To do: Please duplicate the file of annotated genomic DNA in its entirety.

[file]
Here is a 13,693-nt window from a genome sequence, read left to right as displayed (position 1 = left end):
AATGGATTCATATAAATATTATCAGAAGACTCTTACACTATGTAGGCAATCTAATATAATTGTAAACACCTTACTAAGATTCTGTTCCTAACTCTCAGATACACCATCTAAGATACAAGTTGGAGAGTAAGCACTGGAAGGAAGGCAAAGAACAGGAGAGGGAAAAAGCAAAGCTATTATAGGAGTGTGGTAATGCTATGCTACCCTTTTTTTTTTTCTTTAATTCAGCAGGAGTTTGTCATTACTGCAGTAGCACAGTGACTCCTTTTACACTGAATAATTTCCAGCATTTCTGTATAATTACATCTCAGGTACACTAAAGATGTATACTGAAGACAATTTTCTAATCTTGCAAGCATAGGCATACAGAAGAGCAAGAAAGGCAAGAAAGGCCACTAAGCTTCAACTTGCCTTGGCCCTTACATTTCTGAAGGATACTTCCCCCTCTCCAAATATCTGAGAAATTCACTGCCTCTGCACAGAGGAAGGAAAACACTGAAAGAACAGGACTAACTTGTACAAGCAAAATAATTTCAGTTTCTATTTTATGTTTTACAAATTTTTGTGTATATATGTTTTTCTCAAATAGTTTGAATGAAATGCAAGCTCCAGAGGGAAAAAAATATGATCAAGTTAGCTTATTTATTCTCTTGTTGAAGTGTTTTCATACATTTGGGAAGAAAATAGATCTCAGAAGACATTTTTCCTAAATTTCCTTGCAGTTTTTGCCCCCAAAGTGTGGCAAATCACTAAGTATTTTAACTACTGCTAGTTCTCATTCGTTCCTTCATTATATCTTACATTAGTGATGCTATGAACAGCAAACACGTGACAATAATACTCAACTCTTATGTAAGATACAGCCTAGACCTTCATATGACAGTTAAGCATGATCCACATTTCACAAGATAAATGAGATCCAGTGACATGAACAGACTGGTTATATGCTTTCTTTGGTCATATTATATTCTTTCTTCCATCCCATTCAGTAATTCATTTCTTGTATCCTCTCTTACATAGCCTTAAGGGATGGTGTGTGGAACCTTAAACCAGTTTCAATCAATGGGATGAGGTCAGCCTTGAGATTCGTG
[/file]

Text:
Here is a 13,693-nt window from a genome sequence, read left to right as displayed (position 1 = left end):
AATGGATTCATATAAATATTATCAGAAGACTCTTACACTATGTAGGCAATCTAATATAATTGTAAACACCTTACTAAGATTCTGTTCCTAACTCTCAGATACACCATCTAAGATACAAGTTGGAGAGTAAGCACTGGAAGGAAGGCAAAGAACAGGAGAGGGAAAAAGCAAAGCTATTATAGGAGTGTGGTAATGCTATGCTACCCTTTTTTTTTTTCTTTAATTCAGCAGGAGTTTGTCATTACTGCAGTAGCACAGTGACTCCTTTTACACTGAATAATTTCCAGCATTTCTGTATAATTACATCTCAGGTACACTAAAGATGTATACTGAAGACAATTTTCTAATCTTGCAAGCATAGGCATACAGAAGAGCAAGAAAGGCAAGAAAGGCCACTAAGCTTCAACTTGCCTTGGCCCTTACATTTCTGAAGGATACTTCCCCCTCTCCAAATATCTGAGAAATTCACTGCCTCTGCACAGAGGAAGGAAAACACTGAAAGAACAGGACTAACTTGTACAAGCAAAATAATTTCAGTTTCTATTTTATGTTTTACAAATTTTTGTGTATATATGTTTTTCTCAAATAGTTTGAATGAAATGCAAGCTCCAGAGGGAAAAAAATATGATCAAGTTAGCTTATTTATTCTCTTGTTGAAGTGTTTTCATACATTTGGGAAGAAAATAGATCTCAGAAGACATTTTTCCTAAATTTCCTTGCAGTTTTTGCCCCCAAAGTGTGGCAAATCACTAAGTATTTTAACTACTGCTAGTTCTCATTCGTTCCTTCATTATATCTTACATTAGTGATGCTATGAACAGCAAACACGTGACAATAATACTCAACTCTTATGTAAGATACAGCCTAGACCTTCATATGACAGTTAAGCATGATCCACATTTCACAAGATAAATGAGATCCAGTGACATGAACAGACTGGTTATATGCTTTCTTTGGTCATATTATATTCTTTCTTCCATCCCATTCAGTAATTCATTTCTTGTATCCTCTCTTACATAGCCTTAAGGGATGGTGTGTGGAACCTTAAACCAGTTTCAATCAATGGGATGAGGTCAGCCTTGAGATTCGTG